Users are given the illusion that they are touching or Manipulating a real Physical Object ‘Haptics’ is a technology that adds the sense of touch to virtual environments..
This seminar discusses the important concepts in Haptics, some of the most commonly used haptics systems like ‘Phantom’, ‘Cyber glove’, ‘Novint Falcon’ and such similar devices. Following this, a description about how sensors and actuators are used for tracking the position and movement of the haptic systems, is provided.
The different types of force rendering algorithms are discussed next. The seminar explains the blocks in force rendering. Then a few applications of haptic systems are taken up for discussion.
What is ‘Haptics’?
Haptic technology refers to technology that interfaces the user with a virtual environment via the sense of touch by applying forces, vibrations, and/or motions to the user. This mechanical stimulation may be used to assist in the creation of virtual objects (objects existing only in a computer simulation), for control of such virtual objects, and to enhance the remote control of machines and devices (teleoperators). This emerging technology promises to have wide reaching applications as it already has in some fields. For example, haptic technology has made it possible to investigate in detail how the human sense of touch works by allowing the creation of carefully controlled haptic virtual objects.
These objects are used to systematically probe human haptic capabilities, which would otherwise be difficult to achieve. These new research tools contribute to our understanding of how touch and its underlying brain functions work. Although haptic devices are capable of measuring bulk or reactive forces that are applied by the user, it should not to be confused with touch or tactile sensors that measure the pressure or force exerted by the user to the interface.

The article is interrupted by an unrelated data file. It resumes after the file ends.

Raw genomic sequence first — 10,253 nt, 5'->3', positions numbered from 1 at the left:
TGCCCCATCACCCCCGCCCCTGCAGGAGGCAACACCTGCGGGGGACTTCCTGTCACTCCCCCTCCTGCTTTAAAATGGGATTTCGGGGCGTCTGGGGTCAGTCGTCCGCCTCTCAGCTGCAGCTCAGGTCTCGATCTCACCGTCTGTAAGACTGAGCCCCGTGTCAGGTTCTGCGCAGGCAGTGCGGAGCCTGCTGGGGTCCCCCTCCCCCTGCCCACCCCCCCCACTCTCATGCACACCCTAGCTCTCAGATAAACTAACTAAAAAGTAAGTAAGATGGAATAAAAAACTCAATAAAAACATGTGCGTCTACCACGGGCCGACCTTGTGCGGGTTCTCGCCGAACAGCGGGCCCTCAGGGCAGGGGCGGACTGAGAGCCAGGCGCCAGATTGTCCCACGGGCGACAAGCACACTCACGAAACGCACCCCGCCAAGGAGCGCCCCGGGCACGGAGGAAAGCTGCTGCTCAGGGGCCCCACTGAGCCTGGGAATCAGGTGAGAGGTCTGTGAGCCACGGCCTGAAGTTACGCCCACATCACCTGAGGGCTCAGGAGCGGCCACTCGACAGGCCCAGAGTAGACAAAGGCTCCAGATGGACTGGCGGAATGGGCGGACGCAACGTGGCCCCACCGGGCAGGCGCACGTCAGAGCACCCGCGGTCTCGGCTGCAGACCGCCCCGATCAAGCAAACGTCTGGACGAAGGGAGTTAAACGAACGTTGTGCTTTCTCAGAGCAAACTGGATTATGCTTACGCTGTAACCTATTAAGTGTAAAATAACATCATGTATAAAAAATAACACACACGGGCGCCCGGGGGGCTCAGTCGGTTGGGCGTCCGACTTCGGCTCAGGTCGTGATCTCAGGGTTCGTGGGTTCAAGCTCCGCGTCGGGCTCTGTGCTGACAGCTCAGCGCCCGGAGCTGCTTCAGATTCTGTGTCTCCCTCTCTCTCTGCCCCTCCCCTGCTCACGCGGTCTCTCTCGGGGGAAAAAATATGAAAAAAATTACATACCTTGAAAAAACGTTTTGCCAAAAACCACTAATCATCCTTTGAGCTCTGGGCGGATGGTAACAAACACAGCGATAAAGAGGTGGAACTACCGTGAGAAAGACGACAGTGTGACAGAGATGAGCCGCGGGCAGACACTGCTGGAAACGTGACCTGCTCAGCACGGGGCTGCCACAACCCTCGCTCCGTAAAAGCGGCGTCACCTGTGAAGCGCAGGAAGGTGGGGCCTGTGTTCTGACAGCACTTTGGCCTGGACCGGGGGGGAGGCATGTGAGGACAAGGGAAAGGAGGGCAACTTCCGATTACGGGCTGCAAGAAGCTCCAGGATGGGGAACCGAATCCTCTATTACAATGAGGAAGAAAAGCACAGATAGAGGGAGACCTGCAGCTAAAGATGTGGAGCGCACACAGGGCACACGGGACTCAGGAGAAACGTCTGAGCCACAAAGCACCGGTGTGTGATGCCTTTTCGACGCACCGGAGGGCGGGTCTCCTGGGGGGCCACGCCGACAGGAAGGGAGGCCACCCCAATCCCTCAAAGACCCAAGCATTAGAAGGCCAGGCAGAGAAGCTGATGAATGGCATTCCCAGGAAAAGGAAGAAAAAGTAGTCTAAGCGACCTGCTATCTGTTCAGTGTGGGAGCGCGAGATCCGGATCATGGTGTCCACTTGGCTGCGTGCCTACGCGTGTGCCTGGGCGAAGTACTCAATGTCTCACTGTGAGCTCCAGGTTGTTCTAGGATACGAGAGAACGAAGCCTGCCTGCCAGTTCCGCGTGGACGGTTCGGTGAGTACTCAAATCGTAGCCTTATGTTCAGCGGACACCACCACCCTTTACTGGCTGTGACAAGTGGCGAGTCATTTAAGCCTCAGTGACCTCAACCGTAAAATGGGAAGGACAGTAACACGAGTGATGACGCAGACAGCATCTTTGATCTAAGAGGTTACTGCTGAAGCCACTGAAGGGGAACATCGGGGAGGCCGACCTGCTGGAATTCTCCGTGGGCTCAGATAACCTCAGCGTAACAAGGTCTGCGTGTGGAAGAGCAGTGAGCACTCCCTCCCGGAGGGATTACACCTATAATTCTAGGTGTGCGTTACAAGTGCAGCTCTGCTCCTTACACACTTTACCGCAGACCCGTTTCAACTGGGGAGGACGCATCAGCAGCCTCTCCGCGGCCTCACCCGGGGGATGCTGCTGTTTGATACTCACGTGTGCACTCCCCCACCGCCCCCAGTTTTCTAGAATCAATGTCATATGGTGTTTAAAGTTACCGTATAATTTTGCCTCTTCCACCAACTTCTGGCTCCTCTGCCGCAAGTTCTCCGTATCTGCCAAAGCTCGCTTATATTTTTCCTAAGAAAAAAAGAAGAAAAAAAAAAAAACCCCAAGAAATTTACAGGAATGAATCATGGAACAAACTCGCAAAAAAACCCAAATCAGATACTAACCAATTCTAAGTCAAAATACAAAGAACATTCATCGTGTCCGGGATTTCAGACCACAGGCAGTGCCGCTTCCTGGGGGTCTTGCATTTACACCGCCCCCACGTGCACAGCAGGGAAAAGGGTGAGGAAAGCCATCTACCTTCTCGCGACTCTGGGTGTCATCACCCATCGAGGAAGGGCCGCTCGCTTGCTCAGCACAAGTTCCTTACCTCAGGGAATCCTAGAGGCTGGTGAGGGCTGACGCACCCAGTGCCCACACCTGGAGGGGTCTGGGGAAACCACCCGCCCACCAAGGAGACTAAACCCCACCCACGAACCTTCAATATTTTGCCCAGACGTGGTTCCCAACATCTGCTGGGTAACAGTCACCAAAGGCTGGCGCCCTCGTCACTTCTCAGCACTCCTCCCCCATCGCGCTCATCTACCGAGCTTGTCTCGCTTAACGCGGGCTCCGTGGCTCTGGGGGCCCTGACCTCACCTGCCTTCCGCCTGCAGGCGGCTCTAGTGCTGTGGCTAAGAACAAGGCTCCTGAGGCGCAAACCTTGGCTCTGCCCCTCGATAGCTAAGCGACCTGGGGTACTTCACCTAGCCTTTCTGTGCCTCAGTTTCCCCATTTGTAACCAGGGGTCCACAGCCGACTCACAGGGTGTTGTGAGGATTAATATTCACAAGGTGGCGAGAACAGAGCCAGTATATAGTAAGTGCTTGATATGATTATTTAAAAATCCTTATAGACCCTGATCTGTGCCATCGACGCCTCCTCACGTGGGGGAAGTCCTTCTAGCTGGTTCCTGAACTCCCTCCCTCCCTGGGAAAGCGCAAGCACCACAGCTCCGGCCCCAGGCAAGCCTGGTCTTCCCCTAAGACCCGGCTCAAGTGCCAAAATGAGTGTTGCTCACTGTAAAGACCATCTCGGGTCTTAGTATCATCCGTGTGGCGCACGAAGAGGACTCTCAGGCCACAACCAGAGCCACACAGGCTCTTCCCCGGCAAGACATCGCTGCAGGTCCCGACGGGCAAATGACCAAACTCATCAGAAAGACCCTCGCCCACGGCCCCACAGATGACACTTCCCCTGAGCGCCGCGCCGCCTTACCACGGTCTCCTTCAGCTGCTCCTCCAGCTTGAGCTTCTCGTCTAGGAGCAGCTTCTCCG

The term haptic originated from the Greek word ἁπτικός (haptikos) meaning pertaining to the sense of touch and comes from the Greek verb ἅπτεσθαι (haptesthai) meaning to “contact” or “touch.
Finally we shouldn’t forget that touch and physical interaction are among the fundamental ways in which we come to understand our world and to effect changes in it. This is true on a developmental as well as an evolutionary level. For early primates to survive in a physical world, as Frank Wilson suggested, “a new physics would eventually have to come into this their brain, a new way of registering and representing the behavior of objects moving and changing under the control of the hand. It is precisely such a representational system—a syntax of cause and effect, of stories, and of experiments, each having a beginning, a middle, and an end— that one finds at the deepest levels of the organization of human language.”
Our efforts to communicate information by rendering how objects feel through haptic technology, and the excitement in our pursuit, might reflect a deeper desire to speak with an inner, physically based language that has yet to be given a true voice.